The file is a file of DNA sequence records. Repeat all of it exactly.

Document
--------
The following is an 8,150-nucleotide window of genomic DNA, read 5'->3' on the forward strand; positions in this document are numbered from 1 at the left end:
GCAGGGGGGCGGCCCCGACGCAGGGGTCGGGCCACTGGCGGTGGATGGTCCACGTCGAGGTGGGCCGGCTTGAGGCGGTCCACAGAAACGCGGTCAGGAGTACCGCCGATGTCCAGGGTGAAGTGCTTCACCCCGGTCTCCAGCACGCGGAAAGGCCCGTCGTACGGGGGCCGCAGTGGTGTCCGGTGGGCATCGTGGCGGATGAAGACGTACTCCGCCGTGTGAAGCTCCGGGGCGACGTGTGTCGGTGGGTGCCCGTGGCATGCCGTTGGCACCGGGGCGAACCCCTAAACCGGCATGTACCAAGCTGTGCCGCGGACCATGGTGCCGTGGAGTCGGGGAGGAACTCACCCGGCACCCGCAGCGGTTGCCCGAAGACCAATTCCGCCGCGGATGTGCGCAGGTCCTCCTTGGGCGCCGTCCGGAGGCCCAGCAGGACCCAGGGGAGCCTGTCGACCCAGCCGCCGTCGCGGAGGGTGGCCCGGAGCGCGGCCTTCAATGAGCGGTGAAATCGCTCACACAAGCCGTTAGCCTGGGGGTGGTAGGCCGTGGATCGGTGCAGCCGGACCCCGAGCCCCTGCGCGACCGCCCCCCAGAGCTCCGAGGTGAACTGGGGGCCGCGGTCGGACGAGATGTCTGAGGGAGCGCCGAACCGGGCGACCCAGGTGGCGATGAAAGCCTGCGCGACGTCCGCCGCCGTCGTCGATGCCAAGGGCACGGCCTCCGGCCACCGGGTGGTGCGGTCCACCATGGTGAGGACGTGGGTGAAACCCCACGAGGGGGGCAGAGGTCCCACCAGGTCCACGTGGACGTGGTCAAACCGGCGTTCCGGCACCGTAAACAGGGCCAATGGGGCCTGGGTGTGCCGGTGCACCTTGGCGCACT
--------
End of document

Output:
The following is an 8,150-nucleotide window of genomic DNA, read 5'->3' on the forward strand; positions in this document are numbered from 1 at the left end:
GCAGGGGGGCGGCCCCGACGCAGGGGTCGGGCCACTGGCGGTGGATGGTCCACGTCGAGGTGGGCCGGCTTGAGGCGGTCCACAGAAACGCGGTCAGGAGTACCGCCGATGTCCAGGGTGAAGTGCTTCACCCCGGTCTCCAGCACGCGGAAAGGCCCGTCGTACGGGGGCCGCAGTGGTGTCCGGTGGGCATCGTGGCGGATGAAGACGTACTCCGCCGTGTGAAGCTCCGGGGCGACGTGTGTCGGTGGGTGCCCGTGGCATGCCGTTGGCACCGGGGCGAACCCCTAAACCGGCATGTACCAAGCTGTGCCGCGGACCATGGTGCCGTGGAGTCGGGGAGGAACTCACCCGGCACCCGCAGCGGTTGCCCGAAGACCAATTCCGCCGCGGATGTGCGCAGGTCCTCCTTGGGCGCCGTCCGGAGGCCCAGCAGGACCCAGGGGAGCCTGTCGACCCAGCCGCCGTCGCGGAGGGTGGCCCGGAGCGCGGCCTTCAATGAGCGGTGAAATCGCTCACACAAGCCGTTAGCCTGGGGGTGGTAGGCCGTGGATCGGTGCAGCCGGACCCCGAGCCCCTGCGCGACCGCCCCCCAGAGCTCCGAGGTGAACTGGGGGCCGCGGTCGGACGAGATGTCTGAGGGAGCGCCGAACCGGGCGACCCAGGTGGCGATGAAAGCCTGCGCGACGTCCGCCGCCGTCGTCGATGCCAAGGGCACGGCCTCCGGCCACCGGGTGGTGCGGTCCACCATGGTGAGGACGTGGGTGAAACCCCACGAGGGGGGCAGAGGTCCCACCAGGTCCACGTGGACGTGGTCAAACCGGCGTTCCGGCACCGTAAACAGGGCCAATGGGGCCTGGGTGTGCCGGTGCACCTTGGCGCACT